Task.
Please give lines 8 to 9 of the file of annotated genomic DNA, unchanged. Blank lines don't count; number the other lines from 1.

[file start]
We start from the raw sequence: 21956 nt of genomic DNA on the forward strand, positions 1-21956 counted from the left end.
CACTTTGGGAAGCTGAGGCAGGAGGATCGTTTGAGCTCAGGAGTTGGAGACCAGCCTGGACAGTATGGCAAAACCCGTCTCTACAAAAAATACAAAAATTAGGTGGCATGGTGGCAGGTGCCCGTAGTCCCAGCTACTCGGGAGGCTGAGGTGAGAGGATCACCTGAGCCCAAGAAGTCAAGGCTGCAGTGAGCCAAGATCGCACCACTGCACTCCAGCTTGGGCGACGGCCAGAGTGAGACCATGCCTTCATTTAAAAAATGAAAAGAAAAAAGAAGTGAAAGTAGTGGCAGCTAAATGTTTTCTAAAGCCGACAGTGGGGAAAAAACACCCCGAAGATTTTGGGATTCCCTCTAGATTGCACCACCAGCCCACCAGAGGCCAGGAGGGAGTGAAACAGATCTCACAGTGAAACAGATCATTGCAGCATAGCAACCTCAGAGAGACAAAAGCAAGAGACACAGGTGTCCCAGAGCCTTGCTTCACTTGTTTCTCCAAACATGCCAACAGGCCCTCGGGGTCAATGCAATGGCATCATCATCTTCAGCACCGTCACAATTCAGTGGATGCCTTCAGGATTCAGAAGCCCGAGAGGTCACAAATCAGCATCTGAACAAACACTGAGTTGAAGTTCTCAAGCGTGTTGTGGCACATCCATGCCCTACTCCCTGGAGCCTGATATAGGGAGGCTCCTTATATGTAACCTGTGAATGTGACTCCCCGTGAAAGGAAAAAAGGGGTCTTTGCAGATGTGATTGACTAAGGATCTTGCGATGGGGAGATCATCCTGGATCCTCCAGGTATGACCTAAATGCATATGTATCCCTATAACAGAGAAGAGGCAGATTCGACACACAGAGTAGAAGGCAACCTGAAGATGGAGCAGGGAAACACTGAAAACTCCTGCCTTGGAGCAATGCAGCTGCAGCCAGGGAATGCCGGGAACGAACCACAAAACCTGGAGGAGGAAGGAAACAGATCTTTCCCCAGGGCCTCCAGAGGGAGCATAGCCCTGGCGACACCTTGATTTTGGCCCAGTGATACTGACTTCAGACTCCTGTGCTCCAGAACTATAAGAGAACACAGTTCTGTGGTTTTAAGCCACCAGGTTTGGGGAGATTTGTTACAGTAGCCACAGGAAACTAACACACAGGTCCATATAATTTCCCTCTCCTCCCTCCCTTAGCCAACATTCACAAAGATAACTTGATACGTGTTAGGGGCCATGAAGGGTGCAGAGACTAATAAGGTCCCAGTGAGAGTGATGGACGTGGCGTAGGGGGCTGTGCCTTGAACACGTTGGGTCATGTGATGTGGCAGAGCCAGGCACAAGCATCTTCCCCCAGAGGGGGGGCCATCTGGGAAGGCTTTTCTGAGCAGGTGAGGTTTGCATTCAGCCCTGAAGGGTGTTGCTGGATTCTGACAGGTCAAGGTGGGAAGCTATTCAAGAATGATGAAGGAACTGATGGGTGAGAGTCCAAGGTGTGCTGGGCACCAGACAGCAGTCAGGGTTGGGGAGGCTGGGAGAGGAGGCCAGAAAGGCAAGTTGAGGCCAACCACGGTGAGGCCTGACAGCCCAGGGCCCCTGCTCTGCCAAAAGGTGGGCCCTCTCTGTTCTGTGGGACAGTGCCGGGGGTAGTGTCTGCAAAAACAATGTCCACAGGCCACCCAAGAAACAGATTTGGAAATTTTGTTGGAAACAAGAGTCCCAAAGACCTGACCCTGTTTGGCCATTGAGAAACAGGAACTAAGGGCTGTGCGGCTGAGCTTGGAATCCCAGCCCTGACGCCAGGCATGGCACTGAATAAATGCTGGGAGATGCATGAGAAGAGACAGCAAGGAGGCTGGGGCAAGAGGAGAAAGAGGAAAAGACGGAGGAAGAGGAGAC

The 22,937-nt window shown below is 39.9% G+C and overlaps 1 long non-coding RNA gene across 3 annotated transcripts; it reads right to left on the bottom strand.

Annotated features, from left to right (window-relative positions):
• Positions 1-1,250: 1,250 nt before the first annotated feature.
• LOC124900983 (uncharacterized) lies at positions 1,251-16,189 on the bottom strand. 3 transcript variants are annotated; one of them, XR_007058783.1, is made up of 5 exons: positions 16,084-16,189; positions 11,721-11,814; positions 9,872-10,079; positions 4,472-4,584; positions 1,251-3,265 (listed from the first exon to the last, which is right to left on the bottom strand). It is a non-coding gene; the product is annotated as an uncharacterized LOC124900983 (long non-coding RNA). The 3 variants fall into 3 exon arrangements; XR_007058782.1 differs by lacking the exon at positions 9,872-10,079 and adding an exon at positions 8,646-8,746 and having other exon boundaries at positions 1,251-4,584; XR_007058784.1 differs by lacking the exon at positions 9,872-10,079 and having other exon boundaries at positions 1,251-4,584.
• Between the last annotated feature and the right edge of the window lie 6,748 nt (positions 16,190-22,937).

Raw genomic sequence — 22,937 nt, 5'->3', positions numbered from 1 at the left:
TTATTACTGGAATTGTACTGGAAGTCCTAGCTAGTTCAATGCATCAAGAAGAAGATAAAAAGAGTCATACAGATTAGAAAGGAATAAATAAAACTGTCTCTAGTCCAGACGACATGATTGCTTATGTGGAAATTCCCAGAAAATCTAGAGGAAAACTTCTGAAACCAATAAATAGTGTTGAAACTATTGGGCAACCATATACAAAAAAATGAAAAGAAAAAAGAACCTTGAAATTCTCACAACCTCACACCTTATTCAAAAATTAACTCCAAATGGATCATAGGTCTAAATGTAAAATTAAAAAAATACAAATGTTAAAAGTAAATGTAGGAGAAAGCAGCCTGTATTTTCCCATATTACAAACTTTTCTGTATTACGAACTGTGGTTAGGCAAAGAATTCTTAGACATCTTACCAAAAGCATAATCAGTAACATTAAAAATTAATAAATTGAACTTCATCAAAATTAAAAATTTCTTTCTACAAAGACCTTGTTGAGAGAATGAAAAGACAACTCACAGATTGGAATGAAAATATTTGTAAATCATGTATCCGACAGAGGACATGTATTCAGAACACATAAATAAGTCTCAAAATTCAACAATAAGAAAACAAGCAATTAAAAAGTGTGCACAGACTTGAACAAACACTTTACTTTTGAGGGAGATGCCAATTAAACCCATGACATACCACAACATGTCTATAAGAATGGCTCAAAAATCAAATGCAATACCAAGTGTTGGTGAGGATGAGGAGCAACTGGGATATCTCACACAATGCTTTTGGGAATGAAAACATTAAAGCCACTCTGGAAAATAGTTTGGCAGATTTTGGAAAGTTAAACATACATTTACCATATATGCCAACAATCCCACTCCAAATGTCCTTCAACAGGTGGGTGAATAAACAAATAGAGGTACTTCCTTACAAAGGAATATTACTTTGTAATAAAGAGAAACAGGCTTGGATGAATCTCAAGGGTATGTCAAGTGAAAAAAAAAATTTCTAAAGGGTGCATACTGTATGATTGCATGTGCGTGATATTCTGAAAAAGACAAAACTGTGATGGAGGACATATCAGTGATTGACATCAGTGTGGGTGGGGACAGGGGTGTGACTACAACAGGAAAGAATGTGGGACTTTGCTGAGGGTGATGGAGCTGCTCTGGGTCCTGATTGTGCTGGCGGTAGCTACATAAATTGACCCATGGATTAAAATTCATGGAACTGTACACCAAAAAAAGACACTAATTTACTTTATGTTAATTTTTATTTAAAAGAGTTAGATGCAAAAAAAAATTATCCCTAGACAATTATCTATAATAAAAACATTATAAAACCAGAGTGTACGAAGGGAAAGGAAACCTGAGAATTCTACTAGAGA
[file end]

Raw genomic sequence — 22,937 nt, 5'->3', positions numbered from 1 at the left:
TTATTACTGGAATTGTACTGGAAGTCCTAGCTAGTTCAATGCATCAAGAAGAAGATAAAAAGAGTCATACAGATTAGAAAGGAATAAATAAAACTGTCTCTAGTCCAGACGACATGATTGCTTATGTGGAAATTCCCAGAAAATCTAGAGGAAAACTTCTGAAACCAATAAATAGTGTTGAAACTATTGGGCAACCATATACAAAAAAATGAAAAGAAAAAAGAACCTTGAAATTCTCACAACCTCACACCTTATTCAAAAATTAACTCCAAATGGATCATAGGTCTAAATGTAAAATTAAAAAAATACAAATGTTAAAAGTAAATGTAGGAGAAAGCAGCCTGTATTTTCCCATATTACAAACTTTTCTGTATTACGAACTGTGGTTAGGCAAAGAATTCTTAGACATCTTACCAAAAGCATAATCAGTAACATTAAAAATTAATAAATTGAACTTCATCAAAATTAAAAATTTCTTTCTACAAAGACCTTGTTGAGAGAATGAAAAGACAACTCACAGATTGGAATGAAAATATTTGTAAATCATGTATCCGACAGAGGACATGTATTCAGAACACATAAATAAGTCTCAAAATTCAACAATAAGAAAACAAGCAATTAAAAAGTGTGCACAGACTTGAACAAACACTTTACTTTTGAGGGAGATGCCAATTAAACCCATGACATACCACAACATGTCTATAAGAATGGCTCAAAAATCAAATGCAATACCAAGTGTTGGTGAGGATGAGGAGCAACTGGGATATCTCACACAATGCTTTTGGGAATGAAAACATTAAAGCCACTCTGGAAAATAGTTTGGCAGATTTTGGAAAGTTAAACATACATTTACCATATATGCCAACAATCCCACTCCAAATGTCCTTCAACAGGTGGGTGAATAAACAAATAGAGGTACTTCCTTACAAAGGAATATTACTTTGTAATAAAGAGAAACAGGCTTGGATGAATCTCAAGGGTATGTCAAGTGAAAAAAAAAATTTCTAAAGGGTGCATACTGTATGATTGCATGTGCGTGATATTCTGAAAAAGACAAAACTGTGATGGAGGACATATCAGTGATTGACATCAGTGTGGGTGGGGACAGGGGTGTGACTACAACAGGAAAGAATGTGGGACTTTGCTGAGGGTGATGGAGCTGCTCTGGGTCCTGATTGTGCTGGCGGTAGCTACATAAATTGACCCATGGATTAAAATTCATGGAACTGTACACCAAAAAAAGACACTAATTTACTTTATGTTAATTTTTATTTAAAAGAGTTAGATGCAAAAAAAAATTATCCCTAGACAATTATCTATAATAAAAACATTATAAAACCAGAGTGTACGAAGGGAAAGGAAACCTGAGAATTCTACTAGAGA